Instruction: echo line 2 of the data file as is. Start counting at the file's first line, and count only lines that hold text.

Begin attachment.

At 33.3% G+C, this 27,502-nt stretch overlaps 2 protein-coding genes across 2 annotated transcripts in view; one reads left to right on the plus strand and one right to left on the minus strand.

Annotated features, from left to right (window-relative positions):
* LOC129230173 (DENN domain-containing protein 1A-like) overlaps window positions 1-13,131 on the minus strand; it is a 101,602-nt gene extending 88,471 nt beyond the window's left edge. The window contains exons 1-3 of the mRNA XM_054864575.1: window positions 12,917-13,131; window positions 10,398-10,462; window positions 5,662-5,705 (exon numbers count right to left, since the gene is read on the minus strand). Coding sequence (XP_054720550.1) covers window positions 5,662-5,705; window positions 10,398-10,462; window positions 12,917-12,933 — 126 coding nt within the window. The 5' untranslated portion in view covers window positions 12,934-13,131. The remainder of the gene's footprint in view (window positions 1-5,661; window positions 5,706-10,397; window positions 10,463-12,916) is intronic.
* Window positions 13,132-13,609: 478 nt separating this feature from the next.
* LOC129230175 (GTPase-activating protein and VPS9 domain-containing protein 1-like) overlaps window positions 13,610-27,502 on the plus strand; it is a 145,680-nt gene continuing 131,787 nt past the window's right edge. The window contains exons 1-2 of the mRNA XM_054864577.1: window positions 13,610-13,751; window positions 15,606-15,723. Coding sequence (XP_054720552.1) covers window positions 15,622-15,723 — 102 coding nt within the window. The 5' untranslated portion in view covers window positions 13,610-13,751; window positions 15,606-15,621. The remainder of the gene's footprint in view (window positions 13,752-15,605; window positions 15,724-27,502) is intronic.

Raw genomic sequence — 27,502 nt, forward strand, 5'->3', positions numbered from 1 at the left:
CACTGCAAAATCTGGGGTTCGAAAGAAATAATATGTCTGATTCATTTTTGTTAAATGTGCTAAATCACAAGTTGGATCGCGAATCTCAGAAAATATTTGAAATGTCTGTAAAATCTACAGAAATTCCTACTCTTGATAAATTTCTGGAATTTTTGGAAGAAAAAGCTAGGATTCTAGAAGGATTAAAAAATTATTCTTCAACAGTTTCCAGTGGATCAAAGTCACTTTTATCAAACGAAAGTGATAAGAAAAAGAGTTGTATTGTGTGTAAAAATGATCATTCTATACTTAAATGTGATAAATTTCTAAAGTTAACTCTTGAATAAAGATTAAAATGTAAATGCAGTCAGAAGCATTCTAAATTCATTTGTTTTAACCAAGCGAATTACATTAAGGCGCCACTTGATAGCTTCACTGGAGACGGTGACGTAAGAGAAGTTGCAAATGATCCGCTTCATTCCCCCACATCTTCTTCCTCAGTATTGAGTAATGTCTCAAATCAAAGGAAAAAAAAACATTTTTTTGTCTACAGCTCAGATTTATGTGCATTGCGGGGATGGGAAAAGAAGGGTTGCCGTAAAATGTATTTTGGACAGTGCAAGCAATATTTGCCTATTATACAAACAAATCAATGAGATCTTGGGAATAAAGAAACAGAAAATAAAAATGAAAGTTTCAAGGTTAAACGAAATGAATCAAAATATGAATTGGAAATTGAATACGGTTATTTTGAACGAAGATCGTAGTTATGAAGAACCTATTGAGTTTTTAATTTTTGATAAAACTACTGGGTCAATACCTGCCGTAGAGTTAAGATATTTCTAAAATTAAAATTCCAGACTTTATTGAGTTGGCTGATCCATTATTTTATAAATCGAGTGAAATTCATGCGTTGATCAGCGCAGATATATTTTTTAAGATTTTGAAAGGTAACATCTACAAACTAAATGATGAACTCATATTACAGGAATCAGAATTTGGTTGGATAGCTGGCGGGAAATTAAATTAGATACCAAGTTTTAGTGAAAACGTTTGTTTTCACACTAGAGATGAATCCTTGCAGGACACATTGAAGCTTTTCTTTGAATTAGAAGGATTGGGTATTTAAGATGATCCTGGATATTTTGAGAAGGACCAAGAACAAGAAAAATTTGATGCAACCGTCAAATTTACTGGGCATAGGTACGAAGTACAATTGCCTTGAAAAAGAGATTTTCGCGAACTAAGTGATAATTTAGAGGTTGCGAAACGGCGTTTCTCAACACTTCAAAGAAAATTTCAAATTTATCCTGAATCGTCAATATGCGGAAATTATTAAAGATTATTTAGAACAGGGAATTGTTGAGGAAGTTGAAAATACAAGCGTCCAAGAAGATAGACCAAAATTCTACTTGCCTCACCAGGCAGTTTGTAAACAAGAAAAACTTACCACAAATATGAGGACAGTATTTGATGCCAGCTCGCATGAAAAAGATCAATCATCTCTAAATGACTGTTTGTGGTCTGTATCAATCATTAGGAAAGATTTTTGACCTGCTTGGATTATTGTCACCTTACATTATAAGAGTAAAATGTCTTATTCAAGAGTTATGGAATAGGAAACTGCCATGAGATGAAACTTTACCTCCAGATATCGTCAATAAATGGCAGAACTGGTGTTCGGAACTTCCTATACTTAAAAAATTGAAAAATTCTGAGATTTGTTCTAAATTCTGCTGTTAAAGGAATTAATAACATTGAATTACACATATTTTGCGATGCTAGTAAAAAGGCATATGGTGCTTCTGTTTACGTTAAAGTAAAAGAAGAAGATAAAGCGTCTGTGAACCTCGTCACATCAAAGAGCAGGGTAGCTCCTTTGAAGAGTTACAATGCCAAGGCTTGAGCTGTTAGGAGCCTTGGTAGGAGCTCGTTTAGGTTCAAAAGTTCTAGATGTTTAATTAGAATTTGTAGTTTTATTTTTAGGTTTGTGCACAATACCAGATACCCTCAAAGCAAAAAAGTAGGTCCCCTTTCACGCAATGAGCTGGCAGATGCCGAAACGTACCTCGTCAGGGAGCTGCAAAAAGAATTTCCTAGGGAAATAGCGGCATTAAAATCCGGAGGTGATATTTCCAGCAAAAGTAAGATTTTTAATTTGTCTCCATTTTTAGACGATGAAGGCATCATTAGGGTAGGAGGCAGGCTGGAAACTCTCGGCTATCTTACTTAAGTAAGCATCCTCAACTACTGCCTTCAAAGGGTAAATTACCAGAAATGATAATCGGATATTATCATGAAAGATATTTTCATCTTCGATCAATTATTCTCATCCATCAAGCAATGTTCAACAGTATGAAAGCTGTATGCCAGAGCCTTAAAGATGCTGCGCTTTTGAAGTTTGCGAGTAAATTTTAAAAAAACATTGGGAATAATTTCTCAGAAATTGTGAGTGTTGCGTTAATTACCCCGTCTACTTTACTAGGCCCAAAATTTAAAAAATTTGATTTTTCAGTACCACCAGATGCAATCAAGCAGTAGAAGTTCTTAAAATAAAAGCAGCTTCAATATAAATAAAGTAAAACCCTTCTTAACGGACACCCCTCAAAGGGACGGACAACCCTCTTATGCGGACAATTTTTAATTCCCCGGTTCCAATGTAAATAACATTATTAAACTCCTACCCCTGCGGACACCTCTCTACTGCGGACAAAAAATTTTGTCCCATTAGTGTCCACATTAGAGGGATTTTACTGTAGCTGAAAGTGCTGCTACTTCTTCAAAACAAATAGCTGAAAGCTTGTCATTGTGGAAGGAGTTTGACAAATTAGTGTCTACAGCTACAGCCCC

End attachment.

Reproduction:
Annotated features, from left to right (window-relative positions):